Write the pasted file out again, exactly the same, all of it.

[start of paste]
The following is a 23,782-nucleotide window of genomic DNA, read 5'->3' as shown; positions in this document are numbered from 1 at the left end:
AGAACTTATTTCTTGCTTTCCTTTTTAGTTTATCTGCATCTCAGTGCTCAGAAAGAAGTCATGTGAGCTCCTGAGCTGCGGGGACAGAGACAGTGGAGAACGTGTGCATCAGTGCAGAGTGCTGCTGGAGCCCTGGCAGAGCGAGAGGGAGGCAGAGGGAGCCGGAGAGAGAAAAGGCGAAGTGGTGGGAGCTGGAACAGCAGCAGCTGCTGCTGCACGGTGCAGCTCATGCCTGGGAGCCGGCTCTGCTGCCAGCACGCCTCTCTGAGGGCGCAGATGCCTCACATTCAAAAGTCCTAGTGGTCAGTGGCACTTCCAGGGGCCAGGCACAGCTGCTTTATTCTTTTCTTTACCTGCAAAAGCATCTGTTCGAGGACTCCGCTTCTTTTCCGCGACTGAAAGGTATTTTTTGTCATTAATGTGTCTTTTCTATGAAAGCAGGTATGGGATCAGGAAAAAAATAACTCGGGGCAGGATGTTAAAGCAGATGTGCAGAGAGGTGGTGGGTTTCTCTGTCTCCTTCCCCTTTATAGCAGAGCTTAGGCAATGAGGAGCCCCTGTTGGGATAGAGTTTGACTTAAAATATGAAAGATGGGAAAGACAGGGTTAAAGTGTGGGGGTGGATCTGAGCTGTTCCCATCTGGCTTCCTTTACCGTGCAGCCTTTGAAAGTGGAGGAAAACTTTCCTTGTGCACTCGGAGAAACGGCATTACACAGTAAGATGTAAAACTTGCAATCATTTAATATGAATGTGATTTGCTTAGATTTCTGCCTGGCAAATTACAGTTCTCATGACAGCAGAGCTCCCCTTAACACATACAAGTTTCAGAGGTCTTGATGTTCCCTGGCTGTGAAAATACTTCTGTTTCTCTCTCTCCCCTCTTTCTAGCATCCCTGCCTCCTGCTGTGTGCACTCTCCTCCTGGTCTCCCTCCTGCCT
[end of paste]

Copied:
The following is a 23,782-nucleotide window of genomic DNA, read 5'->3' as shown; positions in this document are numbered from 1 at the left end:
AGAACTTATTTCTTGCTTTCCTTTTTAGTTTATCTGCATCTCAGTGCTCAGAAAGAAGTCATGTGAGCTCCTGAGCTGCGGGGACAGAGACAGTGGAGAACGTGTGCATCAGTGCAGAGTGCTGCTGGAGCCCTGGCAGAGCGAGAGGGAGGCAGAGGGAGCCGGAGAGAGAAAAGGCGAAGTGGTGGGAGCTGGAACAGCAGCAGCTGCTGCTGCACGGTGCAGCTCATGCCTGGGAGCCGGCTCTGCTGCCAGCACGCCTCTCTGAGGGCGCAGATGCCTCACATTCAAAAGTCCTAGTGGTCAGTGGCACTTCCAGGGGCCAGGCACAGCTGCTTTATTCTTTTCTTTACCTGCAAAAGCATCTGTTCGAGGACTCCGCTTCTTTTCCGCGACTGAAAGGTATTTTTTGTCATTAATGTGTCTTTTCTATGAAAGCAGGTATGGGATCAGGAAAAAAATAACTCGGGGCAGGATGTTAAAGCAGATGTGCAGAGAGGTGGTGGGTTTCTCTGTCTCCTTCCCCTTTATAGCAGAGCTTAGGCAATGAGGAGCCCCTGTTGGGATAGAGTTTGACTTAAAATATGAAAGATGGGAAAGACAGGGTTAAAGTGTGGGGGTGGATCTGAGCTGTTCCCATCTGGCTTCCTTTACCGTGCAGCCTTTGAAAGTGGAGGAAAACTTTCCTTGTGCACTCGGAGAAACGGCATTACACAGTAAGATGTAAAACTTGCAATCATTTAATATGAATGTGATTTGCTTAGATTTCTGCCTGGCAAATTACAGTTCTCATGACAGCAGAGCTCCCCTTAACACATACAAGTTTCAGAGGTCTTGATGTTCCCTGGCTGTGAAAATACTTCTGTTTCTCTCTCTCCCCTCTTTCTAGCATCCCTGCCTCCTGCTGTGTGCACTCTCCTCCTGGTCTCCCTCCTGCCT